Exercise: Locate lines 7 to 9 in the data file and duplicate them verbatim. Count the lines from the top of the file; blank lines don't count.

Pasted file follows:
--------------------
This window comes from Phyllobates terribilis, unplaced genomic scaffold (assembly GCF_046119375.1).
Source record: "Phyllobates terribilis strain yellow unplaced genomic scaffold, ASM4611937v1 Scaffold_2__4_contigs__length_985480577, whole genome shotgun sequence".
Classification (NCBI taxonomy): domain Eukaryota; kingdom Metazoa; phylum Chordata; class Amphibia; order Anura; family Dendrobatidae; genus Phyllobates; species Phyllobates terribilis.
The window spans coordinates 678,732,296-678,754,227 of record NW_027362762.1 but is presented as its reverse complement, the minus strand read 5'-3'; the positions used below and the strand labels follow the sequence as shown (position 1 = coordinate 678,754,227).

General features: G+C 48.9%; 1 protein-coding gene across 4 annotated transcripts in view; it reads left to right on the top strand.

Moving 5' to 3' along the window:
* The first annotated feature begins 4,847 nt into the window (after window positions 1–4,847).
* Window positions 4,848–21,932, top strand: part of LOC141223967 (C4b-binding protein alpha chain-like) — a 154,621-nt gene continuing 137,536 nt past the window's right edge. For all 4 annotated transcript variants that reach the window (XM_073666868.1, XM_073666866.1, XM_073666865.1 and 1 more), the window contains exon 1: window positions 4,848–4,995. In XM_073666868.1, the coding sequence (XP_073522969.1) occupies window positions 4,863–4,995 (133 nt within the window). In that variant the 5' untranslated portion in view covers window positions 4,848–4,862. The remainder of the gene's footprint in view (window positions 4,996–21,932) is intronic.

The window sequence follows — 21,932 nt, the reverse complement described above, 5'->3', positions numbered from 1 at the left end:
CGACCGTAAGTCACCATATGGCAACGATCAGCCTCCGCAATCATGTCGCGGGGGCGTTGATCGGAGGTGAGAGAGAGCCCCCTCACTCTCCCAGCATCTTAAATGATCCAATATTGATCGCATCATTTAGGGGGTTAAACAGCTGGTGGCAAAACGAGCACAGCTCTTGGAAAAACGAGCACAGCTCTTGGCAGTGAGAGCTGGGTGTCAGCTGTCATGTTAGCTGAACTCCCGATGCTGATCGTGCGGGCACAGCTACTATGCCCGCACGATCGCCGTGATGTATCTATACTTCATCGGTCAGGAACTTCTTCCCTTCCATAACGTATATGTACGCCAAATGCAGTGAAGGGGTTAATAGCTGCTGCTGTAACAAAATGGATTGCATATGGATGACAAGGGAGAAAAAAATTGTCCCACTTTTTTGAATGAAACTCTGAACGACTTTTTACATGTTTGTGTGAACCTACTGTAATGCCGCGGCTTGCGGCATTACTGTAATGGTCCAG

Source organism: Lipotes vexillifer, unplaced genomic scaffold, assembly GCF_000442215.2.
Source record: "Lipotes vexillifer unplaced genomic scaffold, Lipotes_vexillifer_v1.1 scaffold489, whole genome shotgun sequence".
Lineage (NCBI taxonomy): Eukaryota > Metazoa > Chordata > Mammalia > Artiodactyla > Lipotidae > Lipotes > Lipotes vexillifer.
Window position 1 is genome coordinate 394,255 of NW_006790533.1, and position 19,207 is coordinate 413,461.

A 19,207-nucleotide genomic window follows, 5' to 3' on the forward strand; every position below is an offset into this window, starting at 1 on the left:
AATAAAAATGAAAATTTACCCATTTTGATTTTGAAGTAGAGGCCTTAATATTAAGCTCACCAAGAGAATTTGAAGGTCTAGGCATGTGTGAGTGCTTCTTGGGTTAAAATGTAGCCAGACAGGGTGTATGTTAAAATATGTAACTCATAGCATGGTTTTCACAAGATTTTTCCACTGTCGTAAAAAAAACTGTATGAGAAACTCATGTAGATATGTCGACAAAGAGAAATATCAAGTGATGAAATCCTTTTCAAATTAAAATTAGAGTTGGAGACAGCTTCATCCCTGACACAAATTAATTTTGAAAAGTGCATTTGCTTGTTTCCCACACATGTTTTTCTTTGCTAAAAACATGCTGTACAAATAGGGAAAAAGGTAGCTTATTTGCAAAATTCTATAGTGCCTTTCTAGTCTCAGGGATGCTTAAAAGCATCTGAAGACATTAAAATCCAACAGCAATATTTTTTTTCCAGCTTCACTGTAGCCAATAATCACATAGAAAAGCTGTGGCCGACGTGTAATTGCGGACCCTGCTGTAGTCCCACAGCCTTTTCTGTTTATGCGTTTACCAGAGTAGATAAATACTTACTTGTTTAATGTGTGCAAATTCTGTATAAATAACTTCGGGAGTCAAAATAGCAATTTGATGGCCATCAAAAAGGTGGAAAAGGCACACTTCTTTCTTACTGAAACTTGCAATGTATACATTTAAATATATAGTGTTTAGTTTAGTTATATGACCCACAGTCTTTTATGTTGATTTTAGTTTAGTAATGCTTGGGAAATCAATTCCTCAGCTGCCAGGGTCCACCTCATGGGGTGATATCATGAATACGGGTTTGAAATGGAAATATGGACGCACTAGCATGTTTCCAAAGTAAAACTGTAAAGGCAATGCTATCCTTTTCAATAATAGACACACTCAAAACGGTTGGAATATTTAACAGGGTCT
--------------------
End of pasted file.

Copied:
* The first annotated feature begins 4,847 nt into the window (after window positions 1–4,847).
* Window positions 4,848–21,932, top strand: part of LOC141223967 (C4b-binding protein alpha chain-like) — a 154,621-nt gene continuing 137,536 nt past the window's right edge. For all 4 annotated transcript variants that reach the window (XM_073666868.1, XM_073666866.1, XM_073666865.1 and 1 more), the window contains exon 1: window positions 4,848–4,995. In XM_073666868.1, the coding sequence (XP_073522969.1) occupies window positions 4,863–4,995 (133 nt within the window). In that variant the 5' untranslated portion in view covers window positions 4,848–4,862. The remainder of the gene's footprint in view (window positions 4,996–21,932) is intronic.

The window sequence follows — 21,932 nt, the reverse complement described above, 5'->3', positions numbered from 1 at the left end: